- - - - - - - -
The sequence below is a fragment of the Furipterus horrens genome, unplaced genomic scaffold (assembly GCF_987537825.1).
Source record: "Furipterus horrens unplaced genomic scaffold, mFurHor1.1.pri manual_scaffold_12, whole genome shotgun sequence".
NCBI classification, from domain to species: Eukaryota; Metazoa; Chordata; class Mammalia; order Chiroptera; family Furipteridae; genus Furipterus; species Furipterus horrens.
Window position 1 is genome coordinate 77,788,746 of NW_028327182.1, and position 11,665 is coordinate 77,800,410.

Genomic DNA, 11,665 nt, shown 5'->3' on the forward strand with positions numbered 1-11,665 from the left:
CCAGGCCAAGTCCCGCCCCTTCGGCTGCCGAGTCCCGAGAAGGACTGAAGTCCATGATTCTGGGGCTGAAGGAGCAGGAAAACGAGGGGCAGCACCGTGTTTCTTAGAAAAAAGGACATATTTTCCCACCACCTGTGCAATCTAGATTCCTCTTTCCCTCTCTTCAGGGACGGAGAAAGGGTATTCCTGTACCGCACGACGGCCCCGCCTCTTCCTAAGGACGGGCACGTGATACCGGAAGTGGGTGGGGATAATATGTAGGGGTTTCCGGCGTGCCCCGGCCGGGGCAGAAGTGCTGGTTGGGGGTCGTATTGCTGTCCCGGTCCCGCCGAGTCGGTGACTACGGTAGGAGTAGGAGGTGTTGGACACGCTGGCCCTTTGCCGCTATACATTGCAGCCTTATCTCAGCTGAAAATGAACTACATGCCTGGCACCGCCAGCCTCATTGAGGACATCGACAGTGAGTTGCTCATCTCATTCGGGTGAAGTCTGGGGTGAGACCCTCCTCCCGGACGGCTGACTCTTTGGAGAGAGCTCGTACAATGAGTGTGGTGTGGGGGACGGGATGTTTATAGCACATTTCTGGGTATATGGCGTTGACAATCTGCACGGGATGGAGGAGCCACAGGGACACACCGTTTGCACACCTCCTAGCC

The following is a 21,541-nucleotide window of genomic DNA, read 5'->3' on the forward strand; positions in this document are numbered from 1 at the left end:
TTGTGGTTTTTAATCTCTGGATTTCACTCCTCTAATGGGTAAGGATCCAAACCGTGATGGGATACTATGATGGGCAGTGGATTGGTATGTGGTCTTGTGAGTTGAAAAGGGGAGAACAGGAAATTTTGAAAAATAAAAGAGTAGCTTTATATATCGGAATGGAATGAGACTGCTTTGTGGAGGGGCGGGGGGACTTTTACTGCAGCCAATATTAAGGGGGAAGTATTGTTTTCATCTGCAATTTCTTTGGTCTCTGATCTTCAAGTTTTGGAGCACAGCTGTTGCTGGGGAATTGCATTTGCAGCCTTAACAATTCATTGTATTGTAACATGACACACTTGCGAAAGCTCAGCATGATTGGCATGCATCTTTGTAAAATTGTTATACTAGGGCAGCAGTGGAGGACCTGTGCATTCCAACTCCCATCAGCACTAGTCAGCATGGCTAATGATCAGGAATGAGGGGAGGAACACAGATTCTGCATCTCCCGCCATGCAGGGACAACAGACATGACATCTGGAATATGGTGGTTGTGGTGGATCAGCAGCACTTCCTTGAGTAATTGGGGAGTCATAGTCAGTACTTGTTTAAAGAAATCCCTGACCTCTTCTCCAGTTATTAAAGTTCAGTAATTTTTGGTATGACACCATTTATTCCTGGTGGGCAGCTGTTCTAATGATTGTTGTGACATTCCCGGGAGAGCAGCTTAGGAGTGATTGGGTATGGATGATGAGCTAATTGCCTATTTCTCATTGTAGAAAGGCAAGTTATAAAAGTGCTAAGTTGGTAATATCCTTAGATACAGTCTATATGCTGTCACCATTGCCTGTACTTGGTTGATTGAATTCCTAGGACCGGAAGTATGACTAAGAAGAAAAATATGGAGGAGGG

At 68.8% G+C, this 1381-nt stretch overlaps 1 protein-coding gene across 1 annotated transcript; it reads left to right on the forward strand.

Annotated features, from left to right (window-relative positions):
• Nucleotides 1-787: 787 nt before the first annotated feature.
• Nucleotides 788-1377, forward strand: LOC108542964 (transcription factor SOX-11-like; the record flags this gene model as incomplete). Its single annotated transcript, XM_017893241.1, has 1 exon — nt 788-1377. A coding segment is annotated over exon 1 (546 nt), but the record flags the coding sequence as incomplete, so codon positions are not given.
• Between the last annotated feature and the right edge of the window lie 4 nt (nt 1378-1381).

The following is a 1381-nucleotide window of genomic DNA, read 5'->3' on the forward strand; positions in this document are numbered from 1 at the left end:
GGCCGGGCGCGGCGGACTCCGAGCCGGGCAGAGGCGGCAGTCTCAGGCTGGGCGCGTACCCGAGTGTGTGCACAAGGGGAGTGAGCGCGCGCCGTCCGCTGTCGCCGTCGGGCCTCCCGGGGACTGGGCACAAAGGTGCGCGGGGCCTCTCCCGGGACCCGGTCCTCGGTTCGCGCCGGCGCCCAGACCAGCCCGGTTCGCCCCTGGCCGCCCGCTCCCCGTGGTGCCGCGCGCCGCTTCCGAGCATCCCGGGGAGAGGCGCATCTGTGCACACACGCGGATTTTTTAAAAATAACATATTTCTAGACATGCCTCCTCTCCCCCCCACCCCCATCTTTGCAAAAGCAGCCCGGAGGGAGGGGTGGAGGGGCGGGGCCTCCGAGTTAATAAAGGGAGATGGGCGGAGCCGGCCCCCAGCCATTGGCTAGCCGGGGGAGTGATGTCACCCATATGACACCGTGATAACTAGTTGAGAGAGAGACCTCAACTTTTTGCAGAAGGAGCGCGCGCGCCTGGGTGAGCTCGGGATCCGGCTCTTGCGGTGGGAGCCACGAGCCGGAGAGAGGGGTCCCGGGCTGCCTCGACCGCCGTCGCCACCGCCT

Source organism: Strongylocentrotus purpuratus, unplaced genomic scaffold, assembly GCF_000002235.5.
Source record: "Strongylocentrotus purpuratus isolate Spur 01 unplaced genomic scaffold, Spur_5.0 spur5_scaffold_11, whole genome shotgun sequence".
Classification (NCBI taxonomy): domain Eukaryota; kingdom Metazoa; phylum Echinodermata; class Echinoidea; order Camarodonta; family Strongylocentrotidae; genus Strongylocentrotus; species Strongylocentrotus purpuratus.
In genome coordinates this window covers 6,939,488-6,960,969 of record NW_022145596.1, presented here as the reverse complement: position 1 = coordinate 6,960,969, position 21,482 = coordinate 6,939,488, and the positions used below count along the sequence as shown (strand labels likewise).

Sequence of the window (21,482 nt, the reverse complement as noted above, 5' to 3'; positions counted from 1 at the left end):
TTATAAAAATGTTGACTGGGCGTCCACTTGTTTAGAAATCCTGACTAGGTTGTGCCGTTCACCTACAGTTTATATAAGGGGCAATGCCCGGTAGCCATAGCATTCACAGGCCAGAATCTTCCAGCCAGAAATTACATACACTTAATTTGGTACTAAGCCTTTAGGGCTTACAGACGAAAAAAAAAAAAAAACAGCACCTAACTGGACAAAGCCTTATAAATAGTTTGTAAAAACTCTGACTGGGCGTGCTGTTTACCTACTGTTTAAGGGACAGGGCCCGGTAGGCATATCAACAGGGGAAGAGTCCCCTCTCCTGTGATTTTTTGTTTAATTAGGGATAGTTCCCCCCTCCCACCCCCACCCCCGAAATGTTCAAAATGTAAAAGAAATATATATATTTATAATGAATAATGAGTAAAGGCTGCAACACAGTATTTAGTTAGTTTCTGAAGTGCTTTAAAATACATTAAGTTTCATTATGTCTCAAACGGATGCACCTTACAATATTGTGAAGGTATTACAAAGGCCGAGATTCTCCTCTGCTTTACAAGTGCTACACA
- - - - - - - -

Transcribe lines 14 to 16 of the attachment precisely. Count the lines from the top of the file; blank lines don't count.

The following is a 1381-nucleotide window of genomic DNA, read 5'->3' on the forward strand; positions in this document are numbered from 1 at the left end:
GGCCGGGCGCGGCGGACTCCGAGCCGGGCAGAGGCGGCAGTCTCAGGCTGGGCGCGTACCCGAGTGTGTGCACAAGGGGAGTGAGCGCGCGCCGTCCGCTGTCGCCGTCGGGCCTCCCGGGGACTGGGCACAAAGGTGCGCGGGGCCTCTCCCGGGACCCGGTCCTCGGTTCGCGCCGGCGCCCAGACCAGCCCGGTTCGCCCCTGGCCGCCCGCTCCCCGTGGTGCCGCGCGCCGCTTCCGAGCATCCCGGGGAGAGGCGCATCTGTGCACACACGCGGATTTTTTAAAAATAACATATTTCTAGACATGCCTCCTCTCCCCCCCACCCCCATCTTTGCAAAAGCAGCCCGGAGGGAGGGGTGGAGGGGCGGGGCCTCCGAGTTAATAAAGGGAGATGGGCGGAGCCGGCCCCCAGCCATTGGCTAGCCGGGGGAGTGATGTCACCCATATGACACCGTGATAACTAGTTGAGAGAGAGACCTCAACTTTTTGCAGAAGGAGCGCGCGCGCCTGGGTGAGCTCGGGATCCGGCTCTTGCGGTGGGAGCCACGAGCCGGAGAGAGGGGTCCCGGGCTGCCTCGACCGCCGTCGCCACCGCCT

Source organism: Strongylocentrotus purpuratus, unplaced genomic scaffold, assembly GCF_000002235.5.